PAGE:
Although several studies have demonstrated that neurofeedback training was able to reduce pain-related symptoms, little is known about the functional changes that the SMR-based neurofeedback training is eliciting in EEG activity and brain connectivity. In this sense, increased resting-state functional connectivity in several pain areas such as ACC (Ros et al., 2013), insula (Kluetsch et al., 2014) or the amygdala (Nicholson et al., 2016) have been reported after neurofeedback training of the alpha EEG. In addition, a significant enhancement of resting-state functional connectivity of somatosensory and motor cortices has been demonstrated after neurofeedback training of SMR in patients with stroke (Várkuti et al., 2013; Young et al., 2014; Mohanty et al., 2018) and in healthy participants (Terrasa et al., 2019). Although all these findings support the notion that neurofeedback training can produce relevant changes in clinical symptoms and brain activity, little is known about the neurophysiological processes involved during brain self-regulation training.

The primary goal of the present study was to analyze changes in SMR activity and brain functional connectivity of the somatosensory and motor cortices in response to neurofeedback training of the SMR in FM patients. For this purpose, a training protocol based on learning to synchronize and desynchronize the SMR power over motor and somatosensory areas was applied during six sessions, and brain changes produced when performing the neurofeedback task were examined. Our hypothesis was that those FM participants achieving a successful self-regulation of the SMR would show increased synchronization and desynchronization modulation of SMR power, enhanced somatomotor functional connectivity and reduced pain during the last neurofeedback training session.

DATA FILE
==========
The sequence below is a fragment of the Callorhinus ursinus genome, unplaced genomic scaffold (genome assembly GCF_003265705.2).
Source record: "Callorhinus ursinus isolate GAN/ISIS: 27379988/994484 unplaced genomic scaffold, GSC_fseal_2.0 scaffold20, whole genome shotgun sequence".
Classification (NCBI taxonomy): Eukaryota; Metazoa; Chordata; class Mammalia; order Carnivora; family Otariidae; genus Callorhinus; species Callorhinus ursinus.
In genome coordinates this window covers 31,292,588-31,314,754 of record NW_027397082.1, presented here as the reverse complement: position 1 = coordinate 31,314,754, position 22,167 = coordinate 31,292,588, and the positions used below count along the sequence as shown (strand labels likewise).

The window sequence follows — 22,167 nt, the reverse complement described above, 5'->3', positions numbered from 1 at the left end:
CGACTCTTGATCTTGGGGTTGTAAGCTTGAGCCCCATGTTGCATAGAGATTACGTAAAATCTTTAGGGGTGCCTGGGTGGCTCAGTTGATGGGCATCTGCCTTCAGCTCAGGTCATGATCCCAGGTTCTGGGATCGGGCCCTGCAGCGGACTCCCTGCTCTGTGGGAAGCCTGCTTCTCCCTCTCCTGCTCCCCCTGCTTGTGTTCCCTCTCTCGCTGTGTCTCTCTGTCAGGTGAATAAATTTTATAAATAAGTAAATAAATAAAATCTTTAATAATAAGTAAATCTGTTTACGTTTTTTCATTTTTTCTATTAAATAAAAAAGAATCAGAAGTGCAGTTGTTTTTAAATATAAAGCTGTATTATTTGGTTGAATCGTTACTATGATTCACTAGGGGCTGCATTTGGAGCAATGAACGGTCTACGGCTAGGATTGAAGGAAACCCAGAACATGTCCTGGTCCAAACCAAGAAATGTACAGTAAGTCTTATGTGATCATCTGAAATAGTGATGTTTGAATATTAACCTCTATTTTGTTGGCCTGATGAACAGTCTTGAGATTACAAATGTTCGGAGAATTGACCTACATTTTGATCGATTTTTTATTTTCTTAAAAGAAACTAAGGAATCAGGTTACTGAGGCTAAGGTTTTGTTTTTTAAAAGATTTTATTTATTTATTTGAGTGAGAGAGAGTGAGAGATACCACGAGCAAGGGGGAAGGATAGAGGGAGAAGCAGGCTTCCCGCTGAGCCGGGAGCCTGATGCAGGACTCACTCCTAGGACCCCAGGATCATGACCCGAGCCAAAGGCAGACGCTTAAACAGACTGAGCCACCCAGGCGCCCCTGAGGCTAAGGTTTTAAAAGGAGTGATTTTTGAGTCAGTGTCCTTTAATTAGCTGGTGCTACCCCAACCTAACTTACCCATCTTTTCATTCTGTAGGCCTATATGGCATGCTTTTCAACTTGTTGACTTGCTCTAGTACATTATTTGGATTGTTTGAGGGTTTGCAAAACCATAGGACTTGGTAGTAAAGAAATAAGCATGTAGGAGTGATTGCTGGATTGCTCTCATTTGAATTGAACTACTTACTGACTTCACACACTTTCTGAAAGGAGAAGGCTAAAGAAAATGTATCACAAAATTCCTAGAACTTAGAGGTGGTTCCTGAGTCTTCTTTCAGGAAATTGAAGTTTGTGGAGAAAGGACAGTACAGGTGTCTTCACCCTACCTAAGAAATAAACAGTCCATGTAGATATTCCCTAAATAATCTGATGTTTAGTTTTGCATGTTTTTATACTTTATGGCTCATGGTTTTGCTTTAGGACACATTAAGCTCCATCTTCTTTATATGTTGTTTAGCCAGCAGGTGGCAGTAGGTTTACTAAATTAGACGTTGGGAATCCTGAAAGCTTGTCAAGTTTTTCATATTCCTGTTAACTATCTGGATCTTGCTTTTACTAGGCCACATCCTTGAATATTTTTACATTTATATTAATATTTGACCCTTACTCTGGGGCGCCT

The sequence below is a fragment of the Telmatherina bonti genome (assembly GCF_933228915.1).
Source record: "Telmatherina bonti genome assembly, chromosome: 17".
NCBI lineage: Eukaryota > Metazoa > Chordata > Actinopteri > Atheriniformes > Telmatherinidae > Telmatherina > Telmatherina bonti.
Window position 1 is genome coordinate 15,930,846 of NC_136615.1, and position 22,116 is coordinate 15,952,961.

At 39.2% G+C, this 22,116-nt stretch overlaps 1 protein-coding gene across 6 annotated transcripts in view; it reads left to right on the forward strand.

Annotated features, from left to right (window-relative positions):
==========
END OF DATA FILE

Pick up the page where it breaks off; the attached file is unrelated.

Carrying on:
Materials and Methods

Participants

Seventeen right-handed female patients (aged 54.94 ± 10.11) with a diagnosis of FM were recruited from the Asociación Granadina de Fibromialgia (AGRAFIM) in Granada (Spain). The diagnosis of FM was confirmed by a professional rheumatologist following the American Rheumatology College 2010 Criteria. Exclusion criteria were: FM diagnosis of less than 1 year, pregnancy, vision or auditory deficits, and neurological or psychiatric diseases (except depression). Thirteen of the seventeen fibromyalgia patients had a diagnosed and medicated depression disorder. No participants with other psychiatric disorders were accepted in the study. All participants were taking regular medication, including analgesic/myorelaxant (88.24%), antidepressant (76.47%), and anxiolytic (70.59%). During the experiment, participants were asked to avoid the use of any other non-pharmacology therapy. The study was conducted in accordance with the Declaration of Helsinki (1991) and approved by the Ethics Committee of the Balearic Islands (Spain). Written informed consents were obtained from the participants after the experimental procedure explanation.

Procedure and Clinical Assessment